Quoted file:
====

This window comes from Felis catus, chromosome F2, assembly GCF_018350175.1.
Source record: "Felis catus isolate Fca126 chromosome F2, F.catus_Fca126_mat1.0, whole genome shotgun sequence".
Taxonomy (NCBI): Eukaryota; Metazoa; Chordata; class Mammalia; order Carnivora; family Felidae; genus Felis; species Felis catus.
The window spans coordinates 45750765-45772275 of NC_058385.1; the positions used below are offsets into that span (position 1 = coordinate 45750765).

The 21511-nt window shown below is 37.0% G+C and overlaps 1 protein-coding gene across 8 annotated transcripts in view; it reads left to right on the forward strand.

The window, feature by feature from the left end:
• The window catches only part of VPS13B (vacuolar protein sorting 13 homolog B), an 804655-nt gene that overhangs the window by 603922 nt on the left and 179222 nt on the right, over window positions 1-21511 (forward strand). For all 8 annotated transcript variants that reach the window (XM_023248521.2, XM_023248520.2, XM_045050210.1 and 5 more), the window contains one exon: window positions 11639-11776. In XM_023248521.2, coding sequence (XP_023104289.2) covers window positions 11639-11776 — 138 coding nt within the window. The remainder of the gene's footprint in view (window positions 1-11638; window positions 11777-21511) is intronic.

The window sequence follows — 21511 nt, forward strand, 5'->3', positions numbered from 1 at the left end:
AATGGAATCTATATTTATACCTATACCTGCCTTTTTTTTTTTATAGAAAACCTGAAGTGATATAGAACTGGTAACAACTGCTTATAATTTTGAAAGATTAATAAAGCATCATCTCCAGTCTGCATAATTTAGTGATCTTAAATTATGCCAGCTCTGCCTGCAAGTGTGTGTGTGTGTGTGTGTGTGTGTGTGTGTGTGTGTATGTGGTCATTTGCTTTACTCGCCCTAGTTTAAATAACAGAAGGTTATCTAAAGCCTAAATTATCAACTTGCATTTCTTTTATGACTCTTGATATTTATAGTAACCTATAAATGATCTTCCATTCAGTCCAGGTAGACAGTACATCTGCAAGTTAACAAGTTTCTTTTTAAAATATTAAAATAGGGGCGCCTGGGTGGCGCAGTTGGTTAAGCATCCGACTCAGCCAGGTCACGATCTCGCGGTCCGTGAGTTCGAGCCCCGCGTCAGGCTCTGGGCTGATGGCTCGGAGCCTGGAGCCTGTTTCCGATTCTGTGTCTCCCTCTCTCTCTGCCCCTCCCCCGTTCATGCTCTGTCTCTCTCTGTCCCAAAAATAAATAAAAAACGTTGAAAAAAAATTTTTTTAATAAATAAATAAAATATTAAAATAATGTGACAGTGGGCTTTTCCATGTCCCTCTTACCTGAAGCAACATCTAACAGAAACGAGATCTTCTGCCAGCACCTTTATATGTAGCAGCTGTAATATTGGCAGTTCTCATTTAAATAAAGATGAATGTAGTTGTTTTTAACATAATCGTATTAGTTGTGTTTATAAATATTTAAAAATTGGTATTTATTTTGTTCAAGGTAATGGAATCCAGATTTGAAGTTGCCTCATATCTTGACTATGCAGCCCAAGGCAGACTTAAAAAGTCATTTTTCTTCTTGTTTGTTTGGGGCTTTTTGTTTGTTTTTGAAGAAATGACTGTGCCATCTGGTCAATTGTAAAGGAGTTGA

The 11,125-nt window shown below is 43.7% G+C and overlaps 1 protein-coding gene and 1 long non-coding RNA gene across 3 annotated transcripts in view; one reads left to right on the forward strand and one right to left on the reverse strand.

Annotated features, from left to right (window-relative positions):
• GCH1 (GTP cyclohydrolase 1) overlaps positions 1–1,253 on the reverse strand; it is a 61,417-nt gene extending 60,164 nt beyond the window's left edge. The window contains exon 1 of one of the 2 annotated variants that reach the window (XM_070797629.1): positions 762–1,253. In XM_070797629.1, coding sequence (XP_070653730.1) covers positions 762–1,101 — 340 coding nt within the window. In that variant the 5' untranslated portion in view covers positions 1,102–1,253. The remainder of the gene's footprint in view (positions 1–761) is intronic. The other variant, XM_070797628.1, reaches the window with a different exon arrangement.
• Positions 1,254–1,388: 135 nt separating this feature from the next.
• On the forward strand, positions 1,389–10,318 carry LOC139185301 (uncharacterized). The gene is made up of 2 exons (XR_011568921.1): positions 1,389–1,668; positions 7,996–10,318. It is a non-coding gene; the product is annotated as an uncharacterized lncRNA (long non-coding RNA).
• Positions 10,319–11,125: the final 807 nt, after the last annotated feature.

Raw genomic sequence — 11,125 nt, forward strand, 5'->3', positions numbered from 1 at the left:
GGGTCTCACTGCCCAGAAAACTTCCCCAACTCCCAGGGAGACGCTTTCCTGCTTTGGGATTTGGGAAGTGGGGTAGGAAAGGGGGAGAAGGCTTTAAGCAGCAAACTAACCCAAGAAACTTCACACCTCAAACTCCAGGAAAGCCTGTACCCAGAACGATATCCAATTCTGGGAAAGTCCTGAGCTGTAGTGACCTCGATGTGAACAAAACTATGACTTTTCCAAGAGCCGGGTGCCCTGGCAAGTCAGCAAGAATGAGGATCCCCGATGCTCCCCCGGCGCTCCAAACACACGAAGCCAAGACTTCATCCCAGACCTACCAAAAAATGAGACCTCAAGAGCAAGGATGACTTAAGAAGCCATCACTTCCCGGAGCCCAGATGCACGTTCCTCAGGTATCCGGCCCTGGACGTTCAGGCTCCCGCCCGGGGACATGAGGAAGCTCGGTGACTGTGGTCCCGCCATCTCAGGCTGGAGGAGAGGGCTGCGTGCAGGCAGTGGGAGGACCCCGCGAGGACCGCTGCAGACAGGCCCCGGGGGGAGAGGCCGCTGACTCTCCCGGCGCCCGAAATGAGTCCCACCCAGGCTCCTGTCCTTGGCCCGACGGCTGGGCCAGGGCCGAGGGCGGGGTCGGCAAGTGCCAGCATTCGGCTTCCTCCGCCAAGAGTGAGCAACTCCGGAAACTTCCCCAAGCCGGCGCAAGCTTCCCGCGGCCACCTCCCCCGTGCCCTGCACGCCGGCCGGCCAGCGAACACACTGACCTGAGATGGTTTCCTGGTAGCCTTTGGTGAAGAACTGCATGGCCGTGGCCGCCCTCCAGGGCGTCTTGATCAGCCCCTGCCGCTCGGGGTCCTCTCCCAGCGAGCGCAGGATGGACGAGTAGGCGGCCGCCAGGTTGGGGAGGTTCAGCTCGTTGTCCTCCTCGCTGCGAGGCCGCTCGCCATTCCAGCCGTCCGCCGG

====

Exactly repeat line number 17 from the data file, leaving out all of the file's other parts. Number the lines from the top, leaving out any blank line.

GGGTCTCACTGCCCAGAAAACTTCCCCAACTCCCAGGGAGACGCTTTCCTGCTTTGGGATTTGGGAAGTGGGGTAGGAAAGGGGGAGAAGGCTTTAAGCAGCAAACTAACCCAAGAAACTTCACACCTCAAACTCCAGGAAAGCCTGTACCCAGAACGATATCCAATTCTGGGAAAGTCCTGAGCTGTAGTGACCTCGATGTGAACAAAACTATGACTTTTCCAAGAGCCGGGTGCCCTGGCAAGTCAGCAAGAATGAGGATCCCCGATGCTCCCCCGGCGCTCCAAACACACGAAGCCAAGACTTCATCCCAGACCTACCAAAAAATGAGACCTCAAGAGCAAGGATGACTTAAGAAGCCATCACTTCCCGGAGCCCAGATGCACGTTCCTCAGGTATCCGGCCCTGGACGTTCAGGCTCCCGCCCGGGGACATGAGGAAGCTCGGTGACTGTGGTCCCGCCATCTCAGGCTGGAGGAGAGGGCTGCGTGCAGGCAGTGGGAGGACCCCGCGAGGACCGCTGCAGACAGGCCCCGGGGGGAGAGGCCGCTGACTCTCCCGGCGCCCGAAATGAGTCCCACCCAGGCTCCTGTCCTTGGCCCGACGGCTGGGCCAGGGCCGAGGGCGGGGTCGGCAAGTGCCAGCATTCGGCTTCCTCCGCCAAGAGTGAGCAACTCCGGAAACTTCCCCAAGCCGGCGCAAGCTTCCCGCGGCCACCTCCCCCGTGCCCTGCACGCCGGCCGGCCAGCGAACACACTGACCTGAGATGGTTTCCTGGTAGCCTTTGGTGAAGAACTGCATGGCCGTGGCCGCCCTCCAGGGCGTCTTGATCAGCCCCTGCCGCTCGGGGTCCTCTCCCAGCGAGCGCAGGATGGACGAGTAGGCGGCCGCCAGGTTGGGGAGGTTCAGCTCGTTGTCCTCCTCGCTGCGAGGCCGCTCGCCATTCCAGCCGTCCGCCGG